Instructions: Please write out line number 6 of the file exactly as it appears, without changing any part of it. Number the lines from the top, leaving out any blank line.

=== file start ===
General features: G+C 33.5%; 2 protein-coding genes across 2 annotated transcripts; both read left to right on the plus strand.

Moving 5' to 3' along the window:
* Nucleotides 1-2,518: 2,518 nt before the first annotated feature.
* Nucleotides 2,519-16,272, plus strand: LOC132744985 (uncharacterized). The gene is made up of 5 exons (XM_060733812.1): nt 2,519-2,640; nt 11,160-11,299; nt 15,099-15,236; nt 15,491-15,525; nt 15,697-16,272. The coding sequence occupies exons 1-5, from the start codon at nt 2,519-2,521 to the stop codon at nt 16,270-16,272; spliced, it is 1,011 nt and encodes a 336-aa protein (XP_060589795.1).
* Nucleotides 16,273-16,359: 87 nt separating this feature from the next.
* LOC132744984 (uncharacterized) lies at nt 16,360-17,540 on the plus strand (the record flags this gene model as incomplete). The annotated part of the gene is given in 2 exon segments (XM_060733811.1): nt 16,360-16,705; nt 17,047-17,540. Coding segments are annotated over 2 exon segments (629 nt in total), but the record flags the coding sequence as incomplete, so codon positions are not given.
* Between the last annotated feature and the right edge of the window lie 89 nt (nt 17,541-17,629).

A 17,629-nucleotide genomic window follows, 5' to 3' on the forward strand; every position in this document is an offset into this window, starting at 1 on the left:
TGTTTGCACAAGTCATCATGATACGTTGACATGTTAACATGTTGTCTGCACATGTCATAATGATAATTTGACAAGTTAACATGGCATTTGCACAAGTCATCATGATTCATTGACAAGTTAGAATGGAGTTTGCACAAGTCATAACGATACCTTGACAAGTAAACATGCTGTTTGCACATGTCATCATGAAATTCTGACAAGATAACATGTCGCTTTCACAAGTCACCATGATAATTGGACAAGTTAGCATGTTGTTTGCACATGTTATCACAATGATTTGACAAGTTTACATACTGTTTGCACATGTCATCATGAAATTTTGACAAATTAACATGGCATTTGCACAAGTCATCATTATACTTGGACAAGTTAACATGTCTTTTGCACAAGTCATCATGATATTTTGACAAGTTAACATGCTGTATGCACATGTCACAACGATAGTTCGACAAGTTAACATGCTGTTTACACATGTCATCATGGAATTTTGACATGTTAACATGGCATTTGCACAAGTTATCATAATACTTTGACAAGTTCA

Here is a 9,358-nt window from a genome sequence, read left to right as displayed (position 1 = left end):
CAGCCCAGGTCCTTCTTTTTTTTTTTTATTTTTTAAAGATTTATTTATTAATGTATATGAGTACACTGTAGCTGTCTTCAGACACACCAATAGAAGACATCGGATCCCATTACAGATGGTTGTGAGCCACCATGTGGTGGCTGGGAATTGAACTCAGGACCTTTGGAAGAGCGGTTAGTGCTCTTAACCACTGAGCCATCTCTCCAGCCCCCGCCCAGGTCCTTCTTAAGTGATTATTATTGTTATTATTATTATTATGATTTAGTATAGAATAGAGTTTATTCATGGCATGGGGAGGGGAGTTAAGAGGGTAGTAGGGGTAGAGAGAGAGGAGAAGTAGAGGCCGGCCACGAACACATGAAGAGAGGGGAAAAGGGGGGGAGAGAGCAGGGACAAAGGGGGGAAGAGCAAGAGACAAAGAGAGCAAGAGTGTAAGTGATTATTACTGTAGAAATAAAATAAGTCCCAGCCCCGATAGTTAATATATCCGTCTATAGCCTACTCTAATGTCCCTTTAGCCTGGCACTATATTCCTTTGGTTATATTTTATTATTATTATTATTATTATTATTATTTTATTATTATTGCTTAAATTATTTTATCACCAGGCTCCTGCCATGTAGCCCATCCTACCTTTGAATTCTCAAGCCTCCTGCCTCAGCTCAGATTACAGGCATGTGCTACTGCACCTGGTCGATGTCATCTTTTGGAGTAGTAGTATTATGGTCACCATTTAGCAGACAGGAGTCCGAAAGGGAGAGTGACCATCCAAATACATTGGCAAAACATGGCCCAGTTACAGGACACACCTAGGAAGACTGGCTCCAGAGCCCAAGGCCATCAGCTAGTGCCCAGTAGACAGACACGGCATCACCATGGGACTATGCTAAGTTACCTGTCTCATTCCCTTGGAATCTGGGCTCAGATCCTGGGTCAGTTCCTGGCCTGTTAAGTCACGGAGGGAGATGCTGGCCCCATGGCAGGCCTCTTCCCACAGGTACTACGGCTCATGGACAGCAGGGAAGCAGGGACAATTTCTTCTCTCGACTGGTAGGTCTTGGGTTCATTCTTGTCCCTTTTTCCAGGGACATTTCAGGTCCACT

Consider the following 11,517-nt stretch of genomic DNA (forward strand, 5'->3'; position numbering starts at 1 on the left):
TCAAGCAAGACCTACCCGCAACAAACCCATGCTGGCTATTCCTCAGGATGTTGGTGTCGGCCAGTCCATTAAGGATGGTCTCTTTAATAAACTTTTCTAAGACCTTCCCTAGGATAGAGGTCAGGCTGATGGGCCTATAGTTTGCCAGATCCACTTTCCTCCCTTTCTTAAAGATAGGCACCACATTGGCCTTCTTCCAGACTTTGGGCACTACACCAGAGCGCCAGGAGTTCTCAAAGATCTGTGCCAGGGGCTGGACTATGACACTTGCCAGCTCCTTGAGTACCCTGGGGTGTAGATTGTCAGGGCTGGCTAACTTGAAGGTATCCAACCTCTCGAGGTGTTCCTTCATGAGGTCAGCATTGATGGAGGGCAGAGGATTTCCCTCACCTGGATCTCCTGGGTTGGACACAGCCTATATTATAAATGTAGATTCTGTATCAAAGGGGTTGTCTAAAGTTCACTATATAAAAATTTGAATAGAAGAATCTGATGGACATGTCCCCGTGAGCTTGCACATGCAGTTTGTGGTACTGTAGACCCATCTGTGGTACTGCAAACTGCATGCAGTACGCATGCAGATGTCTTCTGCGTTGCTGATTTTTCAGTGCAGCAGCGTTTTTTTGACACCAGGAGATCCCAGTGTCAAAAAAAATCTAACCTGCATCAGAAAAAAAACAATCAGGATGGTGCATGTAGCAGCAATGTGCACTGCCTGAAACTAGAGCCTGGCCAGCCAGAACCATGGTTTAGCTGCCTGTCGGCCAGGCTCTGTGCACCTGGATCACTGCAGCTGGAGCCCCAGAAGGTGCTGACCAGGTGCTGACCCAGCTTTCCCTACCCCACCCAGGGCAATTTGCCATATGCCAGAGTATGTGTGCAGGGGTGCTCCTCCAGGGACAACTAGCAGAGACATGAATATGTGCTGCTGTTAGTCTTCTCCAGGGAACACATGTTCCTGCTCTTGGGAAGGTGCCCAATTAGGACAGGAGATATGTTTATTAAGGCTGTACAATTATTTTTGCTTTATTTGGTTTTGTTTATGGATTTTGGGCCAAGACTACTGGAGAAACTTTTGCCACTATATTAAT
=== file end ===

* LOC132744984 (uncharacterized) lies at nt 16,360-17,540 on the plus strand (the record flags this gene model as incomplete). The annotated part of the gene is given in 2 exon segments (XM_060733811.1): nt 16,360-16,705; nt 17,047-17,540. Coding segments are annotated over 2 exon segments (629 nt in total), but the record flags the coding sequence as incomplete, so codon positions are not given.